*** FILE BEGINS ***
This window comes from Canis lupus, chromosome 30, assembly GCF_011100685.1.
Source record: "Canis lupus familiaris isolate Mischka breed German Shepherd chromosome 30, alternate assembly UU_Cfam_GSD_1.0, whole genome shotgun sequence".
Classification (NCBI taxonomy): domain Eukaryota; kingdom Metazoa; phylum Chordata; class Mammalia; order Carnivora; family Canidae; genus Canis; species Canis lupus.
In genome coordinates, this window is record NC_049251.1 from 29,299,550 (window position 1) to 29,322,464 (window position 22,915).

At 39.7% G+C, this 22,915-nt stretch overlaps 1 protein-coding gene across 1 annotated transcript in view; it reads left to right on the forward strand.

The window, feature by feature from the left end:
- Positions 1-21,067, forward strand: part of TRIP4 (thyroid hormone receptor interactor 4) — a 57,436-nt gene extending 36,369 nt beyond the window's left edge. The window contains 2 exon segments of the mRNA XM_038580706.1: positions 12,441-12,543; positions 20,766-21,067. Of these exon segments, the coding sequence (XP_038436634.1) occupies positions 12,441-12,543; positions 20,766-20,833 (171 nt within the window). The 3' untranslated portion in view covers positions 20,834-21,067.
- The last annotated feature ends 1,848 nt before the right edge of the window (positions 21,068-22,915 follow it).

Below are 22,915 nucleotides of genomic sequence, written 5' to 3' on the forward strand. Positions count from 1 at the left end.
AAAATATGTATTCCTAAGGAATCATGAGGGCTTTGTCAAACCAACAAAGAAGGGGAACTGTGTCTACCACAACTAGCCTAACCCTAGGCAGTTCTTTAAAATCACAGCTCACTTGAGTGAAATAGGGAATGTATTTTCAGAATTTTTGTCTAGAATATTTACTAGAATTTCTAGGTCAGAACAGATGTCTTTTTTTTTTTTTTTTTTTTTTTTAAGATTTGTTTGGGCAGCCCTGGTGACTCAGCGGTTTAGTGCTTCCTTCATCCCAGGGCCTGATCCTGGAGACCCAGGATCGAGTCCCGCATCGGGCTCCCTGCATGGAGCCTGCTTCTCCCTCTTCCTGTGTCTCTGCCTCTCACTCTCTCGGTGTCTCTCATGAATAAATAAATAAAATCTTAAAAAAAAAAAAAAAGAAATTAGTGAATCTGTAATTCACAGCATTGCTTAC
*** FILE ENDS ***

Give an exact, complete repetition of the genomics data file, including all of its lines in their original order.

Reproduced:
This window comes from Canis lupus, chromosome 30, assembly GCF_011100685.1.
Source record: "Canis lupus familiaris isolate Mischka breed German Shepherd chromosome 30, alternate assembly UU_Cfam_GSD_1.0, whole genome shotgun sequence".
Classification (NCBI taxonomy): domain Eukaryota; kingdom Metazoa; phylum Chordata; class Mammalia; order Carnivora; family Canidae; genus Canis; species Canis lupus.
In genome coordinates, this window is record NC_049251.1 from 29,299,550 (window position 1) to 29,322,464 (window position 22,915).

At 39.7% G+C, this 22,915-nt stretch overlaps 1 protein-coding gene across 1 annotated transcript in view; it reads left to right on the forward strand.

The window, feature by feature from the left end:
- Positions 1-21,067, forward strand: part of TRIP4 (thyroid hormone receptor interactor 4) — a 57,436-nt gene extending 36,369 nt beyond the window's left edge. The window contains 2 exon segments of the mRNA XM_038580706.1: positions 12,441-12,543; positions 20,766-21,067. Of these exon segments, the coding sequence (XP_038436634.1) occupies positions 12,441-12,543; positions 20,766-20,833 (171 nt within the window). The 3' untranslated portion in view covers positions 20,834-21,067.
- The last annotated feature ends 1,848 nt before the right edge of the window (positions 21,068-22,915 follow it).

Below are 22,915 nucleotides of genomic sequence, written 5' to 3' on the forward strand. Positions count from 1 at the left end.
AAAATATGTATTCCTAAGGAATCATGAGGGCTTTGTCAAACCAACAAAGAAGGGGAACTGTGTCTACCACAACTAGCCTAACCCTAGGCAGTTCTTTAAAATCACAGCTCACTTGAGTGAAATAGGGAATGTATTTTCAGAATTTTTGTCTAGAATATTTACTAGAATTTCTAGGTCAGAACAGATGTCTTTTTTTTTTTTTTTTTTTTTTTTAAGATTTGTTTGGGCAGCCCTGGTGACTCAGCGGTTTAGTGCTTCCTTCATCCCAGGGCCTGATCCTGGAGACCCAGGATCGAGTCCCGCATCGGGCTCCCTGCATGGAGCCTGCTTCTCCCTCTTCCTGTGTCTCTGCCTCTCACTCTCTCGGTGTCTCTCATGAATAAATAAATAAAATCTTAAAAAAAAAAAAAAAGAAATTAGTGAATCTGTAATTCACAGCATTGCTTAC